November 11, 2009 – Volume 12, Issue 13
I N · T H I S · I S S U E


Dignity, Mass Transit, Cognitive Sets

It’s just past 6:00 AM and the first train pulls into the station. A half dozen buses idle, ready for another big day. Passengers shuffle quietly from train to bus. These are pre-dawn moments. One driver stands at his door; I see him from the platform. Is he greeting every passenger? “Welcome aboard.” He’s shaking hands, looking his regular’s in the eye, welcoming them with dignity. It’s now 6:03.

You save money, help the environment, and interact. Mass transit. Take the train and acknowledge over 30 people before 8:00. Special ones I greet. What an assortment of people. Time to concentrate: Me and my laptop. No interruptions. Its 6:44 and we’re off to Irvine. Cognitive sets: This is a cacophony of color, style, and sounds to relish. Breathe.

Herb Leff: graduate college advisor, psych professor and author who’s left a lasting and powerful impression; his notion of cognitive sets is a tool for those that dare. There you are, sitting in the middle seat of a Southwest 737. Drag? The opportunity to meet two new people.

Need your space? Impatient? At the bank over the weekend, a huge line, all good people coming together to make deposits. I begin to fume over the wasted time. Then a breath. I chuckle with my neighbor in line, an Armenian woman I’d never relate with otherwise. Relish the unfamiliar, the extraordinary, the diversity around us.

Metrolink #609, Friday, it’s packed. A bunch of kids in my car. I’m ashamed to feel my facial muscles scowl. That kid is playing his guitar on our train? His mates love it. An Epiphone and I hear Herb: “Try cognitive sets.” A choice to be uptight or enjoy. These kids are having a ball. And now I feel a smile; thankfully I’m basking in their energy. Grin and relish the moment.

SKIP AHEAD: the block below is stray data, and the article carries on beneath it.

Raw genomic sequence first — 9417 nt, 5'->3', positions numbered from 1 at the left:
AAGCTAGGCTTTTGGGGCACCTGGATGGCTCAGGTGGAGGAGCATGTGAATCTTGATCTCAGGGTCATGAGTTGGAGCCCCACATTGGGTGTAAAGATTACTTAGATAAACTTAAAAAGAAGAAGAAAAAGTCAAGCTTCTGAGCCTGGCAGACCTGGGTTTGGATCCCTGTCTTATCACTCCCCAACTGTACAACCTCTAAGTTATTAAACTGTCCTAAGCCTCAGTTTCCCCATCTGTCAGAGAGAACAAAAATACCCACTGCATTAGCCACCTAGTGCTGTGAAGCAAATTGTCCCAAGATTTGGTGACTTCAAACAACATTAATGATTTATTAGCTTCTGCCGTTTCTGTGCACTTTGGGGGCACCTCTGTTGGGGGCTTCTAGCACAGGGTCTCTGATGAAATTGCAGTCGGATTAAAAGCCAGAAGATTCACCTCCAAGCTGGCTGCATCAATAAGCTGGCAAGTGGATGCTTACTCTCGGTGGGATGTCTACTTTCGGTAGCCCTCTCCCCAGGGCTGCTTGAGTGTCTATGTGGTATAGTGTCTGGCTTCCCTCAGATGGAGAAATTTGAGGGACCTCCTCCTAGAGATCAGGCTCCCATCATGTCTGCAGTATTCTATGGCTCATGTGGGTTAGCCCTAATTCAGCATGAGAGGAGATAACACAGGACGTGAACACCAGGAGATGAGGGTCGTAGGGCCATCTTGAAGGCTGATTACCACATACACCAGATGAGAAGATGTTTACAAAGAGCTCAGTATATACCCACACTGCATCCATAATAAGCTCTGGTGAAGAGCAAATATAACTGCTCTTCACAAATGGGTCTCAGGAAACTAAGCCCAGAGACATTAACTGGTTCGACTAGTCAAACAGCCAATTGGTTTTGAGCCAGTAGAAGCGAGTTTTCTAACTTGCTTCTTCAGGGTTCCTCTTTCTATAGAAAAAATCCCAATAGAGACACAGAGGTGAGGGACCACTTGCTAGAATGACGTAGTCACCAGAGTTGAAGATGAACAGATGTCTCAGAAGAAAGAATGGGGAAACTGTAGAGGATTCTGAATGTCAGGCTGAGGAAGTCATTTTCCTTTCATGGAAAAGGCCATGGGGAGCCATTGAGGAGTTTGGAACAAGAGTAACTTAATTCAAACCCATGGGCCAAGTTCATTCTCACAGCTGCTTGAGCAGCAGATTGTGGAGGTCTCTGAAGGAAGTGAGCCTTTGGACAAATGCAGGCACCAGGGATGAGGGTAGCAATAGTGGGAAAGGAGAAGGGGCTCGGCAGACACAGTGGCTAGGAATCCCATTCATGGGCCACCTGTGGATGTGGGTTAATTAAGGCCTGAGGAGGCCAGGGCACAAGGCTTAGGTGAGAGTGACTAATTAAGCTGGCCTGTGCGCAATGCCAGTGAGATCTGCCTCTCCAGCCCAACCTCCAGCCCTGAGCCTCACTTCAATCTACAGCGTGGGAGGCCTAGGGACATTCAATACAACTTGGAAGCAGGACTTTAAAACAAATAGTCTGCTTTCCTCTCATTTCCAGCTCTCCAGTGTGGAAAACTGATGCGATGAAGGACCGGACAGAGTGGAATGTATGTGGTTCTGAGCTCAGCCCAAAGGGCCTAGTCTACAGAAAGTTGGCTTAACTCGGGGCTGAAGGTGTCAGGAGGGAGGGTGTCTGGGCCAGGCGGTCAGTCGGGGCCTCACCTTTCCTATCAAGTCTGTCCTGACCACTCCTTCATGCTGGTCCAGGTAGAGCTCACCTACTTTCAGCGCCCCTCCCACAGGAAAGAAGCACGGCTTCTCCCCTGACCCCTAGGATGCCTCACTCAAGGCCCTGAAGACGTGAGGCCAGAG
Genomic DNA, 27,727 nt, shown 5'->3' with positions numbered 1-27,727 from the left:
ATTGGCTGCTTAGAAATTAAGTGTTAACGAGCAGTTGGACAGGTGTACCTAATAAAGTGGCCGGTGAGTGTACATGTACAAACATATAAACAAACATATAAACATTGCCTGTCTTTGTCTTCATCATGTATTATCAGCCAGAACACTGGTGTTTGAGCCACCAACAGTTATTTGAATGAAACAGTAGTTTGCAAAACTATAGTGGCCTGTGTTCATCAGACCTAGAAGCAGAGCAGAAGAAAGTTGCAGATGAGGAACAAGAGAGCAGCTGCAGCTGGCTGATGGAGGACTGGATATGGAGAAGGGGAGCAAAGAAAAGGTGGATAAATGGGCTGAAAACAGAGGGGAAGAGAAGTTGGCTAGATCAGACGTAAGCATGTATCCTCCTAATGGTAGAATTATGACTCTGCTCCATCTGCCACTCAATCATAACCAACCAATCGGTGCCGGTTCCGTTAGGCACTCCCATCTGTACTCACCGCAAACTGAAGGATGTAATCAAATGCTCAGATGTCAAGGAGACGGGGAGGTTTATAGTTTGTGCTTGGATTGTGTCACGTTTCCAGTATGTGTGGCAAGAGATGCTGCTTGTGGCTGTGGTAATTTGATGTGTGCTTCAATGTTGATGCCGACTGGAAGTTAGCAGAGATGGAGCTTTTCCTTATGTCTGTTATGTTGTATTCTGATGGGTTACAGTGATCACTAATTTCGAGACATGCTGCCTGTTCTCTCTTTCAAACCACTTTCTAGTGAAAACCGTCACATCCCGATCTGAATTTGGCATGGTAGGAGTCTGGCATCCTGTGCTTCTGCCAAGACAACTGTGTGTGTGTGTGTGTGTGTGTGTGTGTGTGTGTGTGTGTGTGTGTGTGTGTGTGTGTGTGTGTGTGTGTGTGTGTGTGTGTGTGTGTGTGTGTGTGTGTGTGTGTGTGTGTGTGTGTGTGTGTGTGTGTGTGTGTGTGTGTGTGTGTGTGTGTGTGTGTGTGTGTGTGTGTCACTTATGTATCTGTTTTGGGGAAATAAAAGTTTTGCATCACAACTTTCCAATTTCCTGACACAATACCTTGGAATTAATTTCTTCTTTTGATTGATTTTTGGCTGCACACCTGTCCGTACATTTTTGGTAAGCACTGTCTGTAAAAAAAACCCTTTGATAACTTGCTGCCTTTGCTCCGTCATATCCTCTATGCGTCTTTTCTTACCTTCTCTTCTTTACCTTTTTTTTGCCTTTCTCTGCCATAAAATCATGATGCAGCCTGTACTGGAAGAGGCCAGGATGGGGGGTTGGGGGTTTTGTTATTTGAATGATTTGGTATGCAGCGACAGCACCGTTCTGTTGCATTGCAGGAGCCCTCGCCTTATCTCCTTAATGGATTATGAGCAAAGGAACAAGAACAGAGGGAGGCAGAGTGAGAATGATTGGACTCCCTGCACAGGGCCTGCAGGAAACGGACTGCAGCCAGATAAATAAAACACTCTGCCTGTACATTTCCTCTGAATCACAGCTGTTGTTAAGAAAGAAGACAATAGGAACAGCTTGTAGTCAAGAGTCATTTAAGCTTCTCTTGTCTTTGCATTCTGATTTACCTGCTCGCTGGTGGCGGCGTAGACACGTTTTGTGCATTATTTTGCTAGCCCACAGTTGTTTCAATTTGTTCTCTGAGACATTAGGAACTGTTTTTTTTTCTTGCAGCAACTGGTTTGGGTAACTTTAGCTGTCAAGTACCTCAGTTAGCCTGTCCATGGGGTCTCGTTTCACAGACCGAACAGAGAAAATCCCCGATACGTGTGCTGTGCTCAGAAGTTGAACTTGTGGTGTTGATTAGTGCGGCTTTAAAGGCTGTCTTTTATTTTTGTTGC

Dispatch from Dunedin, New Zealand.


Speaking at Greening the Bottom Line in Santa Monica at the request of State Senator Fran Pavley, author of AB 32, California's Global Warming Solutions Act of 2006

“Drive friendly. It’s contagious.”
Bumper Sticker of the Week

Plugging in: All-Electrics and Plug-in Hybrids

Imagine getting 230 miles per gallon. Imagine no gallons.

The Los Angeles Times reports that, “electron-powered driving finally appears to be on the verge of reality.” In the next three years, Americans will have all sorts of electric choices, with at least a dozen all electric and plug-in hybrids on the market, perhaps making the Toyota Prius look downright “staid.”

In 2008, the Tesla roadster got the ball rolling with a range of 220 miles. It was the first all-electric EV to hit the market since the electric car was killed. Its $109,000 roadster has race-car like acceleration (zero to sixty in four seconds), uses lithium ion batteries (a pack costs $30,000 to replace), and boasts a long waiting list of notables. The soon-to-be-released Tesla S (sedan) will cost $57,400 and will have a range of 160, 230, or 300 miles depending on the battery.

The Nissan Leaf will be launched for fleets in late 2010. It’s an all-electric drive train and gets 100 miles on a charge, all for $25,000 – $33,000. Santa Monica-based Coda is all-electric, gets 90 – 120 miles per charge, is manufactured in China, and will cost $45,000 “but may come down.” Coda hopes to sell 2,000 units in 2010 and 20,000 in 2011. The BYD e6 has a 185-mile range for $40,000. The Aptera 2e, an odd-looking three-wheeler, will come in all-electric and plug-in hybrid configurations when available in 2010.

Then there are plug-ins, like the Prius model said to be available in 2012 at an “unknown price.” Its range will be 12.5 miles when driven all-electric. The Chevy Volt will be available in 2010 at a cost of $40,000. It will get 40 miles on battery alone, and then 300 miles total. Think City has an all-electric drive train and a 110-mile range. The Mitsubishi iMiEV is all-electric, priced at $50,000, has a range of 100 miles, is sold to fleets now, and will be available for the public next spring. The Ford Focus EV is all-electric with a 75-mile range and will be available in 2011.

In related news, Fisker Automotive of Irvine, California has announced that it will buy a dormant automotive manufacturing assembly plant in Wilmington, Delaware for $18 million. It was formerly owned and operated by General Motors. The plant will be used to produce the Fisker NINA, a family-sized plug-in hybrid sedan that will cost $39,000 “after tax benefits.” The plant will begin production in 2012 and is projected to provide 2,000 jobs by 2014 when the company plans to be producing 75,000 – 100,000 vehicles per year.